·       hpixQfCoJb0fS1.dll (SHA256 hash: 859a41b911688b00e104e9c474fc7aaf7b1f2d6e885e8d7fbf11347bc2e21eaa)

·       M0uZ6kd8hnzVUt2BNbRzRFjRoz08WFYfPj2.dll (SHA256 hash: 9fbd590cf65cbfb2b842d46d82e886e3acb5bfecfdb82afc22a5f95bda7dd804)

·       TpipJHHy7P.dll (SHA256 hash: 40060259d583b8cf83336bc50cc7a7d9e0a4de22b9a04e62ddc6ca5dedd6754b)

These DLL files likely represent the distribution of Emotet loaders which depends on windows processes such as rundll32[.]exe and regsvr32[.]exe to execute. 

3. Establish Foothold: Outbound SSL connections to Emotet C2 servers 

A clear network indicator of compromise for Emotet’s C2 communication involved self-signed SSL using certificate issuers and subjects which matched ‘CN=example[.]com,OU=IT Department,O=Global Security,L=London,ST=London,C=GB’ , and a common JA3 client fingerprint (72a589da586844d7f0818ce684948eea). The primary C2 communications were seen involving infrastructures classified as Epoch 4 rather than 5. Despite encryption in the communication content, network contextual connection details were sufficient for the detection of the C2 activities (Figure 3).

Figure 3: UI Model Breach logs on download and outbound SSL activities.

Outbound SSL and SMTP connections on TCP ports 25, 465, 587 

An anomalous user agent such as, ‘Microsoft Outlook 15.0’, was observed being used for SMTP connections with some subject lines of the outbound emails containing Base64-encoded strings. In addition, this JA3 client fingerprint (37cdab6ff1bd1c195bacb776c5213bf2) was commonly seen from the SSL connections. Based on the set of malware spam hostnames observed across at least 10 deployments, the majority of the TLDs were .jp, .com, .net, .mx, with the Japanese TLD being the most common (Figure 4).

Figure 4: Malware Spam TLDs observed in outbound SSL and SMTP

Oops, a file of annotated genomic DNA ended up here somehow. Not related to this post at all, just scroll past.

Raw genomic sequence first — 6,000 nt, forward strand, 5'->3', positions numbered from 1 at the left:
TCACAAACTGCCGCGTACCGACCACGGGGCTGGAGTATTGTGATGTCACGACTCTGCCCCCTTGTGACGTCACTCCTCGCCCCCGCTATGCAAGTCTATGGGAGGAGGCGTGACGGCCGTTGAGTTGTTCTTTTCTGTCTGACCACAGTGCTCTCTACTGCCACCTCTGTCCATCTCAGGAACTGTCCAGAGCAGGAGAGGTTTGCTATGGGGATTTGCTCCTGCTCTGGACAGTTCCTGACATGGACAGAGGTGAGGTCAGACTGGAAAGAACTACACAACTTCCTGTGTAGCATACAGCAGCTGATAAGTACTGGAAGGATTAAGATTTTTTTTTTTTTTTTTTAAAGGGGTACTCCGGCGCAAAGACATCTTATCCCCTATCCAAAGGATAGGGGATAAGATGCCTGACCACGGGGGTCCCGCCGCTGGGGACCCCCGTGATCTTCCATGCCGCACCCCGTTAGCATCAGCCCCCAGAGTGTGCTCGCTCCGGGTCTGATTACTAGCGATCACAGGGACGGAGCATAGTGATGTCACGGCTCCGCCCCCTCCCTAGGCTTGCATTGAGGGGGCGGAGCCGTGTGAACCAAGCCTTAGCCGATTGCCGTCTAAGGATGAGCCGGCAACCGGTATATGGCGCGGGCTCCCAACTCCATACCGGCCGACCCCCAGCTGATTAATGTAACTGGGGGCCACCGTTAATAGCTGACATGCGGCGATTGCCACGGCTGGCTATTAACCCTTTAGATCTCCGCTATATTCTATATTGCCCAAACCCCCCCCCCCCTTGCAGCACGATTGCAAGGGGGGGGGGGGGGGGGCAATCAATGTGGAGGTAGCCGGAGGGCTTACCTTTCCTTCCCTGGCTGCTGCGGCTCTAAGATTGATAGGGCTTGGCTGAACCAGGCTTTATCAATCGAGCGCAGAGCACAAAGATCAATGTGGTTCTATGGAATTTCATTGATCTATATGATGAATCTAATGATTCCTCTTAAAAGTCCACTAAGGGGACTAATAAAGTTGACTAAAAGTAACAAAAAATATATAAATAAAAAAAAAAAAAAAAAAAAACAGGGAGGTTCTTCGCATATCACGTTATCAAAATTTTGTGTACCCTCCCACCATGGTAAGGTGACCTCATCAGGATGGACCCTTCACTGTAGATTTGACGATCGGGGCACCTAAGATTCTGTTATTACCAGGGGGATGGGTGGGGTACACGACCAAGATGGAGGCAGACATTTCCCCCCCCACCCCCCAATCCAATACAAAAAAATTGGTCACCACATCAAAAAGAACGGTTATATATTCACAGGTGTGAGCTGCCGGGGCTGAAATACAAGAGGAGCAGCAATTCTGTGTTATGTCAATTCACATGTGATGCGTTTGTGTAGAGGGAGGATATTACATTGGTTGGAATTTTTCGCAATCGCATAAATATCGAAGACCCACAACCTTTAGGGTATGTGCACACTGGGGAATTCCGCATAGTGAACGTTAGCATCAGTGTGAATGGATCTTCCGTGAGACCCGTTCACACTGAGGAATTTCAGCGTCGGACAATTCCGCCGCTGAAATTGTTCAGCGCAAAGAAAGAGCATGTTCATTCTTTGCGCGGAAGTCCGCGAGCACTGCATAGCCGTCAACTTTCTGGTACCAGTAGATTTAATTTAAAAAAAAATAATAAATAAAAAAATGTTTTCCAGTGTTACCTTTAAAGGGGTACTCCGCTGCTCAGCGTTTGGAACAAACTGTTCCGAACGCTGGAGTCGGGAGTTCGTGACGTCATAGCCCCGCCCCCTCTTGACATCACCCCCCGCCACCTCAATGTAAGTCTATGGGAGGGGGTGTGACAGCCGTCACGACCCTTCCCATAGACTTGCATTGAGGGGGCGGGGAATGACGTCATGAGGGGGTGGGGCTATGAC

Plaintext spam content generated from the spam module were seen in PCAPs (Figure 5). Examples of clear phishing or spam indicators included 1) mismatched personal header and email headers, 2) unusual reply chain and recipient references in the subject line, and 3) suspicious compressed file attachments, e.g. Electronic form[.]zip.

Figure 5: Example of PCAP associated to SPAM Module

4. Accomplish Mission

 The Emotet resurgence also showed through secondary compromises involving anomalous SMB drive writes related to CobaltStrike. This consistently included the following JA3 hash (72a589da586844d7f0818ce684948eea) seen in SSL activities as well as SMB writes involving the svchost.exe file.

Darktrace Detection

 The key DETECT models used to identify Emotet Resurgence activities were focused on determining possible C2. These included:

·       Suspicious SSL Activity

·       Suspicious Self-Signed SSL

·       Rare External SSL Self-Signed

·       Possible Outbound Spam

File-focused models were also beneficial and included:

·       Zip or Gzip from Rare External Location

·       EXE from Rare External Location

Darktrace’s detection capabilities can also be shown through a sample of case studies identified during the Threat Research team’s investigations.

Case Studies 

Darktrace’s detection of Emotet activities was not limited by industry verticals or company sizing. Although there were many similar features seen across the new epoch, each incident displayed varying techniques from the campaign. This is shown in two client environments below:

When investigating a large customer environment within the public administration sector, 16 different devices were detected making 52,536 SSL connections with the example[.]com issuer. Devices associated with this issuer were mainly seen breaching the same Self-Signed and Spam DETECT models. Although anomalous incoming octet-streams were observed prior to this SSL, there was no clear relation between the downloads and the Emotet C2 connections. Despite the total affected devices occupying only a small portion of the total network, Darktrace analysts were able to filter against the much larger network ‘noise’ and locate detailed evidence of compromise to notify the customer.

Darktrace also identified new Emotet activities in much smaller customer environments. Looking at a company in the healthcare and pharmaceutical sector, from mid-March 2022 a single internal device was detected making an HTTP GET request to the host arkpp[.]com involving the algorithmically-generated DLL, TpipJHHy7P.dll with the SHA256 hash: 40060259d583b8cf83336bc50cc7a7d9e0a4de22b9a04e62ddc6ca5dedd6754b (Figure 6). 

Figure 6: A screenshot from VirusTotal, showing that the SHA256 hash has been flagged as malicious by other security vendors.